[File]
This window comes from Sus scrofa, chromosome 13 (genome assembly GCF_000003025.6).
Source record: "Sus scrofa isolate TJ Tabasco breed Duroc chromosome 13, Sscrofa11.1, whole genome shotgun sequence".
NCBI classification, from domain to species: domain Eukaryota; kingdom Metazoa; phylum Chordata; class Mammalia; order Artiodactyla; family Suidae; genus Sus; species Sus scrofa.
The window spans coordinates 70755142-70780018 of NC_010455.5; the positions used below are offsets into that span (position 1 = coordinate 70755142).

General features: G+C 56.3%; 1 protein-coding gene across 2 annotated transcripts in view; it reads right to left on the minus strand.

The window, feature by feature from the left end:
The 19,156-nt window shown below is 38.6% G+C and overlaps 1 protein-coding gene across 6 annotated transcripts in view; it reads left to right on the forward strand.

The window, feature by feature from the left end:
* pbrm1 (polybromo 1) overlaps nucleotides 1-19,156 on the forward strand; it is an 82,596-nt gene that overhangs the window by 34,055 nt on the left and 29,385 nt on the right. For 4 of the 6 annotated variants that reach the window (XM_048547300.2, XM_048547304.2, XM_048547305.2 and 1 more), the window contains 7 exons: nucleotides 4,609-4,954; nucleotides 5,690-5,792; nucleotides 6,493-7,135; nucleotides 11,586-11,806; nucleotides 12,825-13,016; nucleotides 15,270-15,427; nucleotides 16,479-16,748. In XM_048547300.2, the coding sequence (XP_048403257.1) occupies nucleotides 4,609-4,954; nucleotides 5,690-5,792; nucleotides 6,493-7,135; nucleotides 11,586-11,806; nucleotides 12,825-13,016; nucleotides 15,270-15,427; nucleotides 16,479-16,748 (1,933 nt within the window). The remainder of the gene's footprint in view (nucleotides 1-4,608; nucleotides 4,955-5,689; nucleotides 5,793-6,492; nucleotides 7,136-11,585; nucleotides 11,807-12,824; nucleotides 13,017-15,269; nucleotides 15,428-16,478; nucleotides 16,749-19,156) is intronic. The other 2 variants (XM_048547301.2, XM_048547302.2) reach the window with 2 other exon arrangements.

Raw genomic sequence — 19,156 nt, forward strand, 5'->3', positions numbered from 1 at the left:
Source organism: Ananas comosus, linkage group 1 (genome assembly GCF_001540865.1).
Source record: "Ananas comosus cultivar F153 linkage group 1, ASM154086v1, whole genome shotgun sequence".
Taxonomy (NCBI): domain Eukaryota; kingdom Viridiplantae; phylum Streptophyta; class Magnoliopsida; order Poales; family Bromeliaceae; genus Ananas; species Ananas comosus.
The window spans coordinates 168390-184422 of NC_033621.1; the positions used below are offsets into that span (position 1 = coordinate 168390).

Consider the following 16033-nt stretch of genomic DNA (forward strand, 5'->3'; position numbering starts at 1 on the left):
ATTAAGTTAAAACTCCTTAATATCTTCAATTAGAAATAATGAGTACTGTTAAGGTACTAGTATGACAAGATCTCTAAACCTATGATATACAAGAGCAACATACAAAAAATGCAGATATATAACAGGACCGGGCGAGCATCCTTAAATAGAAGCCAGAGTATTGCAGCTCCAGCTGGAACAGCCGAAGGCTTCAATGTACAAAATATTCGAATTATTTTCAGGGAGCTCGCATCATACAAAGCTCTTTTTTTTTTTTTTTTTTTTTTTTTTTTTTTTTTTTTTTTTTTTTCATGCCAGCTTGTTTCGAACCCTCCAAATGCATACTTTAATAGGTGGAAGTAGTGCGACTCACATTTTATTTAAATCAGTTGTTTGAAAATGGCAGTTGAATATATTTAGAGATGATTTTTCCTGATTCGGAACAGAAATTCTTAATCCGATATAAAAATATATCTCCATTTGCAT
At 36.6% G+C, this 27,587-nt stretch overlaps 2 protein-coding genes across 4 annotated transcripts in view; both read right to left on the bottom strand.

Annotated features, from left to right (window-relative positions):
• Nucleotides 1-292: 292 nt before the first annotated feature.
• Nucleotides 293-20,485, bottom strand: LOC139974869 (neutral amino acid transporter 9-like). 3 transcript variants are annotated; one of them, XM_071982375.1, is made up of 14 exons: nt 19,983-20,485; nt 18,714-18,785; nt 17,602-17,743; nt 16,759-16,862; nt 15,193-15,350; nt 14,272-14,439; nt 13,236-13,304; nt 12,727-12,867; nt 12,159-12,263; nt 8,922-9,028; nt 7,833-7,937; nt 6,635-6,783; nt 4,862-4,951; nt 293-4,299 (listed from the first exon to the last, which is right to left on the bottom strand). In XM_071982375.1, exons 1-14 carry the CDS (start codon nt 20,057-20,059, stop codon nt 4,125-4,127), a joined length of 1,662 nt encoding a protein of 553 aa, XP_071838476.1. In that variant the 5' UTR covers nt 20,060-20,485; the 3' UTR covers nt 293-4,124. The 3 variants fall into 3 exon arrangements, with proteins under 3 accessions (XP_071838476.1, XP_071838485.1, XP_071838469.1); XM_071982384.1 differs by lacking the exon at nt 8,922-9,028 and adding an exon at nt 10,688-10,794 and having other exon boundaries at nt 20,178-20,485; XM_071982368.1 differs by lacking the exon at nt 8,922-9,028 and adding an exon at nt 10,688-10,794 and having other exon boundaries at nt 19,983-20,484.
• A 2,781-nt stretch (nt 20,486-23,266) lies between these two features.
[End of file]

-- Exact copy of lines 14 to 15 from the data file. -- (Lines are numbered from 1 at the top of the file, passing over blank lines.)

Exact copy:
The window spans coordinates 168390-184422 of NC_033621.1; the positions used below are offsets into that span (position 1 = coordinate 168390).

Consider the following 16033-nt stretch of genomic DNA (forward strand, 5'->3'; position numbering starts at 1 on the left):